Susie had a 2-bedroom flat secured for us at Southern Comfort, which was a 3 story building divided up into a dozen (?) different rooms and “suites”.
Our place had 2 small bedrooms, each with typical small Asian bathroom (one room with sink, toilet & inline shower heater with handheld sprayer – everything gets wet!) and a small living area with fridge & microwave.
Our bedroom looked out on the front courtyard/parking area, and living room looked out on the sea – 500 meters away over some rooftops. Temperature was good but we had to close the windows at night to keep the skeeters out! The beds did have netting over them, but the bugs were just too much. Most days were sunny with highs in the 80s and lows near 70, and rain showers a couple of afternoons. The electricity was turned off for an hour or two many days between 4 and 6 PM, due to fuel shortages to run the power plants.
Sri Lanka (formerly Ceylon) is a large tropical island, measuring about 210 km wide x 430 km north-to-south, situated just off the southeast coast of India. Prehistoric human settlements date back 125,000 years, and evidence suggests Indo-Aryans began arriving around the 5th century BCE, mixing with the aboriginals to form the Sinhalese, the predominant ethnic group today. Buddhism was introduced 200 years later and spread across the island.
Portuguese traders arrived in 1505, establishing a port on the southern end of the island to take advantage of the prosperous maritime “Silk Road” between Asia and Europe. Feeling taken advantage of, the Sinhalese enlisted the Dutch to expel the Portuguese, and guess what? Same day – different master.
After the Dutch East India Company, aka VOC ruled the island for 150 years, the French Revolutionary Wars and turmoil in Europe weakened the Dutch, enabling Great Britain to take over Ceylon, including the southern fort at Galle.
In 1948 Ceylon became a dominion of the UK, and the Republic of Sri Lanka in 1972.
The latest 26-year civil war between the Tamils of the north seeking independence and the government ended in 2009, and the country of 22 million has been aggressively developing tourism since. However, a combination of war-related expenses, bad luck (Covid) and mismanagement have pushed the country into bankruptcy, requiring Sri Lanka to seek relief from the International Monetary Fund to repay $7 billion in foreign debt.
Galle Fort where we were staying is basically the old fortress on a small, rocky peninsula jutting out into the Laccadive Sea from the town of Galle. It is surrounded by ramparts, punctuated with bastions armed with cannons, guarding the land and sea approaches. Two narrow roadways tunnel through the wall, constricting traffic during busy periods. Galle Fort has been declared a “UNESCO World Heritage Site, for its unique exposition of an urban ensemble which illustrates the interaction of European architecture and South Asian traditions from the 16th to the 19th centuries." *Wikipedia
The fort is not that large, so we got to know the streets, shops, and most importantly the restaurants quickly. Kixi had the best iced coffee by far, so we started many days off from their balcony overlooking Lighthouse Street, watching the school-children get out of morning classes.
VOC had the best drinks (Moscow Mule for Sus & VOC Cocktail for your truly) and a nice view of the sunset over the western ramparts. We enjoyed several nice and several so-so dinners, but our fav was Lucky Fort, a tiny place that served a huge bowl of rice accompanied by 12 different curried dishes! Absolutely delicious! And just a tiny bit spicy!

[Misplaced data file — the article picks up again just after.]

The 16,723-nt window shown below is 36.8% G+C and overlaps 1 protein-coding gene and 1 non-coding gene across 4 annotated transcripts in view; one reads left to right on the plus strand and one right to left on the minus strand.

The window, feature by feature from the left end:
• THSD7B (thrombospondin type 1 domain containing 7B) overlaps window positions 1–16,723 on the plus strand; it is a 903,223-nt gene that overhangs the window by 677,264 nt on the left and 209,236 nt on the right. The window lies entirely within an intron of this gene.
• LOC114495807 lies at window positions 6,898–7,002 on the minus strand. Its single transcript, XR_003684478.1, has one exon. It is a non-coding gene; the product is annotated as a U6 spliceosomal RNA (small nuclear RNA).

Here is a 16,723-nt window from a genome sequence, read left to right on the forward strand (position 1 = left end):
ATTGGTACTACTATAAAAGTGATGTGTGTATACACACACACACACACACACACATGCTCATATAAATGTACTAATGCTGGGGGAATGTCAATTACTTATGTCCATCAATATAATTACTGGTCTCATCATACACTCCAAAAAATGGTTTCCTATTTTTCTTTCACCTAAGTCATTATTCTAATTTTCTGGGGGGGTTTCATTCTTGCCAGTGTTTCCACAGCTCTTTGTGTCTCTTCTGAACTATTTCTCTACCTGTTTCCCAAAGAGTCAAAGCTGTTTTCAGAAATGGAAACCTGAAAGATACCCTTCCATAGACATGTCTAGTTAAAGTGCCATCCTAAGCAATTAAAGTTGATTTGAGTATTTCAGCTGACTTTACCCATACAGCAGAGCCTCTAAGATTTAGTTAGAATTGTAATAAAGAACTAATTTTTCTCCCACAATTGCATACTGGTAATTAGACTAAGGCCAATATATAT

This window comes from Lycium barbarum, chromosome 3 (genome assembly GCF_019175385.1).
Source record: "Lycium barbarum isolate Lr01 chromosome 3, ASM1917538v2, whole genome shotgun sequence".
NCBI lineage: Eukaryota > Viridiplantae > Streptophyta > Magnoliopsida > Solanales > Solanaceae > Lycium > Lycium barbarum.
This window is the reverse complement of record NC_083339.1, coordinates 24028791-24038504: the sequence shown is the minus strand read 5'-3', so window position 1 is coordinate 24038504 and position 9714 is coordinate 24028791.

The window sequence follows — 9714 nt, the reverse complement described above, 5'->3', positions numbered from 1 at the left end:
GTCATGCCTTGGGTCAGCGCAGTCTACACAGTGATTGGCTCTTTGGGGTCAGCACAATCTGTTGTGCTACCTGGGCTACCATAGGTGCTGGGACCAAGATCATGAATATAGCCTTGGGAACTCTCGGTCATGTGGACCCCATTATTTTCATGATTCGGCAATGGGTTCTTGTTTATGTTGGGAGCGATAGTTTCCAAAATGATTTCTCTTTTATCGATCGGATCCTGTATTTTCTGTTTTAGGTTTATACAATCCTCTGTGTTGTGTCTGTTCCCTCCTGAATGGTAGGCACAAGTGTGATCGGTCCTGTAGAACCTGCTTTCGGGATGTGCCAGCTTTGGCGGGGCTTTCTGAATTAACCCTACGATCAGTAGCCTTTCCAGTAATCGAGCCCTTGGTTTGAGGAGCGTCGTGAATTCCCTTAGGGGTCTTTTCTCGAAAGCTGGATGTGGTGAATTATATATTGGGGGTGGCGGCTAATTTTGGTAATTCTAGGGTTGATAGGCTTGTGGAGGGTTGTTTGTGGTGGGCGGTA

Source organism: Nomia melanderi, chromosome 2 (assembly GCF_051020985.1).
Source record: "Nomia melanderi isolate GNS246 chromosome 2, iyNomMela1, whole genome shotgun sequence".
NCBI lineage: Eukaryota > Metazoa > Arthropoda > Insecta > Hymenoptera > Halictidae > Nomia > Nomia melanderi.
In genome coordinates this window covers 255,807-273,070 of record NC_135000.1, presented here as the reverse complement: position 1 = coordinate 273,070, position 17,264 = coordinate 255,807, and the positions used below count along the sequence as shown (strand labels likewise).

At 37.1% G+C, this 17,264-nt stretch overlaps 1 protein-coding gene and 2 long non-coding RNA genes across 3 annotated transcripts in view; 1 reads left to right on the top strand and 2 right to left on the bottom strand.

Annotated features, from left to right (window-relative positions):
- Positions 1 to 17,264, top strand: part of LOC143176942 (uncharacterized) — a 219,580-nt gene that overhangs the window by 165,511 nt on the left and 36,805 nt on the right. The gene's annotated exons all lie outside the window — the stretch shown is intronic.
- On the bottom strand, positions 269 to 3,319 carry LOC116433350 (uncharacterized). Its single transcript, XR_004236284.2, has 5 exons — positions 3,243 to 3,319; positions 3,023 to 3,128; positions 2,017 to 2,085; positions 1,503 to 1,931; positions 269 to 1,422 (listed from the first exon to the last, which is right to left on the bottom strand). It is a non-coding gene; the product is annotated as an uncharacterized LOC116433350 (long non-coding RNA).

Linsey & Nova drove back down to Galle on their motorbike to stay with us for the weekend and the ladies had a wonderful time making jewelry at a silversmith in town, hammering out the silver bands by hand, starting with silver flakes . Sri Lanka is world-famous for its rubies, sapphires and topaz, as well as graphite, and there are jewelry shops on every block.
Monday we rode east to funky Unawatuna Beach and enjoyed breakfast at Skinny Toms, who unfortunately did not have the advertised gluten-free bread. Susie and I then walked around the beach and shops and Linsey and Nova motored on east to Mirissi Beach for some surfing. Sri Lanka has some beaches that are perfect for surfing. We had lunch on the beach at Sand Beach Pub where Susie ordered fish’n’chips. The “tuna” (likely some type of mackerel) was hard as a rock, as if it had been sitting over the coals for 2 or 3 days! Haha – oh well.
We also took a day trip to Mirissa to go whale-watching a few days later. It was wonderful to get out on the ocean where we saw many schools of small spinner dolphins. Only two small pilot whales were spotted, and a pair of mating green turtles.
Susie treated herself to a foot and leg massage and loved it so much she booked the same for me the next day, and a full body massage for herself. I had only once had a full body massage, in Bali, and was not impressed, but this time was very nice. Private room, soothing music and a capable masseuse that worked on my back & shoulders as well as legs & feet. Ahhhhhhhhhhh….
Next day – argggggggggghhhhhhhhhhhhhhhhhh! My back and shoulders were so sore the next day, and the next, and…well for three days I was in pain. Quoth the raven: nevermore!
We walked into the town of Galle a couple times, mainly in search of a working ATM. Had to cross a couple of very busy roads teeming with autos, buses, motorbikes, tuk-tuks and trucks, and the surface streets close to the waterfront were crowded with street vendors, shoppers and people just meandering about.
The beach along the harbor was not fit for swimming and there were several large groups of men pulling in huge nets by hand. We watched for 20 minutes and it seemed like many hours before they would have had the nets pulled all the way up on the shore, so we moved on. A small fish market of 20 or 30 stalls was setup near at hand with a variety of fresh (and not-so-fresh) fishes, like snapper, grunts, mackerel, skipjacks and albacore.
We certainly enjoyed our time in Sri Lanka. Next time we will travel around the island more – 2 or 3 days in Galle Fort is plenty, but we didn’t realize it beforehand.
Next up – Vietnam – picking up where we left off in 2020!